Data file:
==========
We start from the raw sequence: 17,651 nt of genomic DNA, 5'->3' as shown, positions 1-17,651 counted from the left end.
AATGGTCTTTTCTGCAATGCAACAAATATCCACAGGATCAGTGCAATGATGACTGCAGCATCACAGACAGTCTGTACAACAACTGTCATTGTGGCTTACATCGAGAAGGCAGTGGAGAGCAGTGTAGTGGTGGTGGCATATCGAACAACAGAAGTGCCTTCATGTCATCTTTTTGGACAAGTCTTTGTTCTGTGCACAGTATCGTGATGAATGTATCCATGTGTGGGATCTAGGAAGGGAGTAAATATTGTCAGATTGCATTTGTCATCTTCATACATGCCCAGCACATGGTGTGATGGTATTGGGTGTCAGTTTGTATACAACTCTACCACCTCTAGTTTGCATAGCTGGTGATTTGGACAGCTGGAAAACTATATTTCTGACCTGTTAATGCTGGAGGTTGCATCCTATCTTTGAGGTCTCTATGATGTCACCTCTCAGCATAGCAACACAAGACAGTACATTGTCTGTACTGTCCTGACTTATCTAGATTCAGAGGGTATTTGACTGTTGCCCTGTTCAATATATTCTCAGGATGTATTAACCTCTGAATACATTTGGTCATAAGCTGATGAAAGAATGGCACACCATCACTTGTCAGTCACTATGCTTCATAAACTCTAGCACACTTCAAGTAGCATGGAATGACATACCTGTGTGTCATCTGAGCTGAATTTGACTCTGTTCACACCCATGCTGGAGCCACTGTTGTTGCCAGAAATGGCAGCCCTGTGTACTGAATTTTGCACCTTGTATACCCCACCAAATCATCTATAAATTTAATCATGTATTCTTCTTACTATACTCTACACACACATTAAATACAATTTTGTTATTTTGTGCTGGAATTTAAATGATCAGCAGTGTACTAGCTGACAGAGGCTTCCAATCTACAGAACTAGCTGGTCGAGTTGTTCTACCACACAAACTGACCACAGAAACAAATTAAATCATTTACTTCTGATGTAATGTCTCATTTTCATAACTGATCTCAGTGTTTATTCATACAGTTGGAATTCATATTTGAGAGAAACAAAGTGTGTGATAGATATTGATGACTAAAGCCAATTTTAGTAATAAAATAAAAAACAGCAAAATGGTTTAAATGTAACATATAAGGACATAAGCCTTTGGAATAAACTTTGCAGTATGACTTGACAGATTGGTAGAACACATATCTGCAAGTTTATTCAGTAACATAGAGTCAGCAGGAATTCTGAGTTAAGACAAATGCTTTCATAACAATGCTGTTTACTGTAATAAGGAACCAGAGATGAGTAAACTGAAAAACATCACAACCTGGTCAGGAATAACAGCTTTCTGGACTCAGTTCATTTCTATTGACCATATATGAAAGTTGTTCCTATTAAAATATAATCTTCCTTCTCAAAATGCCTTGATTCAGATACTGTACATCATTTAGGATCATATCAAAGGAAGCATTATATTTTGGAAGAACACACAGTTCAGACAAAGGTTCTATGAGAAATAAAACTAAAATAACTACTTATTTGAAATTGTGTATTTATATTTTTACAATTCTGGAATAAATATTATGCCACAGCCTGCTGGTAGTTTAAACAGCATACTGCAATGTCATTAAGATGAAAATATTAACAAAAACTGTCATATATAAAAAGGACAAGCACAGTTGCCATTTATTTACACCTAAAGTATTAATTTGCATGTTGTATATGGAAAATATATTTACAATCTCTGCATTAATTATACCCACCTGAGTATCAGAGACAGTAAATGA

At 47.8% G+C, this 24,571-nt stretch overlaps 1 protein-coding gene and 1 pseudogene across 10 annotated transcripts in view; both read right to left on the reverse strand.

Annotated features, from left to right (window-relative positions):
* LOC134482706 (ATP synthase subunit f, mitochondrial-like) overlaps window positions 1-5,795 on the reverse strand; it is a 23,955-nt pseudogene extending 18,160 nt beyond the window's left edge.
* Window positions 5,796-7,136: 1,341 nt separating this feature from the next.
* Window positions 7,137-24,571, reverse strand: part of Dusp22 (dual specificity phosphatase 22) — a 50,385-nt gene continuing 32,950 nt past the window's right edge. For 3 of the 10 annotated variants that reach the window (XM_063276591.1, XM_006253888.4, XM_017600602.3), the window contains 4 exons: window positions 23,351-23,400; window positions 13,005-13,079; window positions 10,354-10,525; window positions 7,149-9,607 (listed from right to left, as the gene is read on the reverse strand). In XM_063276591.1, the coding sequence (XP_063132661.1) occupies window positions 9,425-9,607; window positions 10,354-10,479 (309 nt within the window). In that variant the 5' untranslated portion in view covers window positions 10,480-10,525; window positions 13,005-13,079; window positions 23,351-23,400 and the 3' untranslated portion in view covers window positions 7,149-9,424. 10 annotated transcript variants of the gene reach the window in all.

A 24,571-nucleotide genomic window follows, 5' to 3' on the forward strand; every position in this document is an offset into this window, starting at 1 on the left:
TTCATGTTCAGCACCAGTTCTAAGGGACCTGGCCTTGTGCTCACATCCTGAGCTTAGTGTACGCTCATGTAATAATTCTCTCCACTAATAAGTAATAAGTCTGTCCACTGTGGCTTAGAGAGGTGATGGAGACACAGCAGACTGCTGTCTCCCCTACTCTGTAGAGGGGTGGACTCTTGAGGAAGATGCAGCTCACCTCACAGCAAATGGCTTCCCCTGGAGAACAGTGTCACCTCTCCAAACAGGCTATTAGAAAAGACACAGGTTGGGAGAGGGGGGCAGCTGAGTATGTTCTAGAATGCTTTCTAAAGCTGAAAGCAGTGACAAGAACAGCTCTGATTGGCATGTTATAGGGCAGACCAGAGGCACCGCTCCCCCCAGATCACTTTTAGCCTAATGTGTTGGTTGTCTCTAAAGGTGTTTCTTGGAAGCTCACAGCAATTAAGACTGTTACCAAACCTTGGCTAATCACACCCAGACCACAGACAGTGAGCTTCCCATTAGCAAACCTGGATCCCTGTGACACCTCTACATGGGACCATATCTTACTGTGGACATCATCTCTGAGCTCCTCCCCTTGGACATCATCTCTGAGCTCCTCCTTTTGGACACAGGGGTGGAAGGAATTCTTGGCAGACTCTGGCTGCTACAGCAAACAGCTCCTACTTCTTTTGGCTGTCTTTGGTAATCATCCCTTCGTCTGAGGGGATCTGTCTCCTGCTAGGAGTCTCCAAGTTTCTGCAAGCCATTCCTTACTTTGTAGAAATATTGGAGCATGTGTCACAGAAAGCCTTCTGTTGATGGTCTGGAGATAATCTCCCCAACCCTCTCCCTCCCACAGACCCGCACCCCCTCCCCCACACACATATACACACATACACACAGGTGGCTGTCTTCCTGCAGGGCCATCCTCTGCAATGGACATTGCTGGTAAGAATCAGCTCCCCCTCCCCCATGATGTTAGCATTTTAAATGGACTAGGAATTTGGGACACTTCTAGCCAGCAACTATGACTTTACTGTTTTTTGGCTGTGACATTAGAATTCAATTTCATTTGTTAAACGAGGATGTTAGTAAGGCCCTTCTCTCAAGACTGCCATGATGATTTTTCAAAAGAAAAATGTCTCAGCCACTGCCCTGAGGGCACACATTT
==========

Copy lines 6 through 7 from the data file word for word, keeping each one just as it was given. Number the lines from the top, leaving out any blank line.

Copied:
* Window positions 5,796-7,136: 1,341 nt separating this feature from the next.
* Window positions 7,137-24,571, reverse strand: part of Dusp22 (dual specificity phosphatase 22) — a 50,385-nt gene continuing 32,950 nt past the window's right edge. For 3 of the 10 annotated variants that reach the window (XM_063276591.1, XM_006253888.4, XM_017600602.3), the window contains 4 exons: window positions 23,351-23,400; window positions 13,005-13,079; window positions 10,354-10,525; window positions 7,149-9,607 (listed from right to left, as the gene is read on the reverse strand). In XM_063276591.1, the coding sequence (XP_063132661.1) occupies window positions 9,425-9,607; window positions 10,354-10,479 (309 nt within the window). In that variant the 5' untranslated portion in view covers window positions 10,480-10,525; window positions 13,005-13,079; window positions 23,351-23,400 and the 3' untranslated portion in view covers window positions 7,149-9,424. 10 annotated transcript variants of the gene reach the window in all.